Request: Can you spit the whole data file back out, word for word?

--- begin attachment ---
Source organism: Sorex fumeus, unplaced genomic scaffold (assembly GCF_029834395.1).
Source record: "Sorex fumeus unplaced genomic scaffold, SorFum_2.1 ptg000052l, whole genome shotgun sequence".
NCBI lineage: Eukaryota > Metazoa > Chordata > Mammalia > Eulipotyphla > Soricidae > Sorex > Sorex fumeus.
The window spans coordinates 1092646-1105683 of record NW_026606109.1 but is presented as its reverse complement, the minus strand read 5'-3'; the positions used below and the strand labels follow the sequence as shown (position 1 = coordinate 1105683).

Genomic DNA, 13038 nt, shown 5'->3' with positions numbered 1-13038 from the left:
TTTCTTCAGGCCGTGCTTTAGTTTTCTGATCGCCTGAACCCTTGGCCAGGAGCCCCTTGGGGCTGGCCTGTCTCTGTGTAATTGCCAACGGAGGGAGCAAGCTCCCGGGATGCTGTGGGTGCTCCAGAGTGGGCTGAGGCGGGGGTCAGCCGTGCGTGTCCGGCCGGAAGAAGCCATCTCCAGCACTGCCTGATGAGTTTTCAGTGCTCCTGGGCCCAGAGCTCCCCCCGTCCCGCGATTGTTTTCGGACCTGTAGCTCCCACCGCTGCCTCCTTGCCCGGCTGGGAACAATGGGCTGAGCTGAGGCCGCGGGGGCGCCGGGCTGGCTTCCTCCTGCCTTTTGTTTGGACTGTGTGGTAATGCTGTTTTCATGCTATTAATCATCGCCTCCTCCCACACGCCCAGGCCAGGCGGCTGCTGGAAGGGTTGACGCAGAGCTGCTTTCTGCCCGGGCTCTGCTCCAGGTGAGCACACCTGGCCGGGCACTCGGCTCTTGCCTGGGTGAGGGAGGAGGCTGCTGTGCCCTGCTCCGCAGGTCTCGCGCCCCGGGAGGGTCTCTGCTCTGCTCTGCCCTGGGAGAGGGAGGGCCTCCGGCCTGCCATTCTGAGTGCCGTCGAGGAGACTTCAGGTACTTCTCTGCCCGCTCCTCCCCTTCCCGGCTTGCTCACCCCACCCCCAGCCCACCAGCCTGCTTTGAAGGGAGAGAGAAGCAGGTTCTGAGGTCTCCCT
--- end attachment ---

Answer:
Source organism: Sorex fumeus, unplaced genomic scaffold (assembly GCF_029834395.1).
Source record: "Sorex fumeus unplaced genomic scaffold, SorFum_2.1 ptg000052l, whole genome shotgun sequence".
NCBI lineage: Eukaryota > Metazoa > Chordata > Mammalia > Eulipotyphla > Soricidae > Sorex > Sorex fumeus.
The window spans coordinates 1092646-1105683 of record NW_026606109.1 but is presented as its reverse complement, the minus strand read 5'-3'; the positions used below and the strand labels follow the sequence as shown (position 1 = coordinate 1105683).

Genomic DNA, 13038 nt, shown 5'->3' with positions numbered 1-13038 from the left:
TTTCTTCAGGCCGTGCTTTAGTTTTCTGATCGCCTGAACCCTTGGCCAGGAGCCCCTTGGGGCTGGCCTGTCTCTGTGTAATTGCCAACGGAGGGAGCAAGCTCCCGGGATGCTGTGGGTGCTCCAGAGTGGGCTGAGGCGGGGGTCAGCCGTGCGTGTCCGGCCGGAAGAAGCCATCTCCAGCACTGCCTGATGAGTTTTCAGTGCTCCTGGGCCCAGAGCTCCCCCCGTCCCGCGATTGTTTTCGGACCTGTAGCTCCCACCGCTGCCTCCTTGCCCGGCTGGGAACAATGGGCTGAGCTGAGGCCGCGGGGGCGCCGGGCTGGCTTCCTCCTGCCTTTTGTTTGGACTGTGTGGTAATGCTGTTTTCATGCTATTAATCATCGCCTCCTCCCACACGCCCAGGCCAGGCGGCTGCTGGAAGGGTTGACGCAGAGCTGCTTTCTGCCCGGGCTCTGCTCCAGGTGAGCACACCTGGCCGGGCACTCGGCTCTTGCCTGGGTGAGGGAGGAGGCTGCTGTGCCCTGCTCCGCAGGTCTCGCGCCCCGGGAGGGTCTCTGCTCTGCTCTGCCCTGGGAGAGGGAGGGCCTCCGGCCTGCCATTCTGAGTGCCGTCGAGGAGACTTCAGGTACTTCTCTGCCCGCTCCTCCCCTTCCCGGCTTGCTCACCCCACCCCCAGCCCACCAGCCTGCTTTGAAGGGAGAGAGAAGCAGGTTCTGAGGTCTCCCT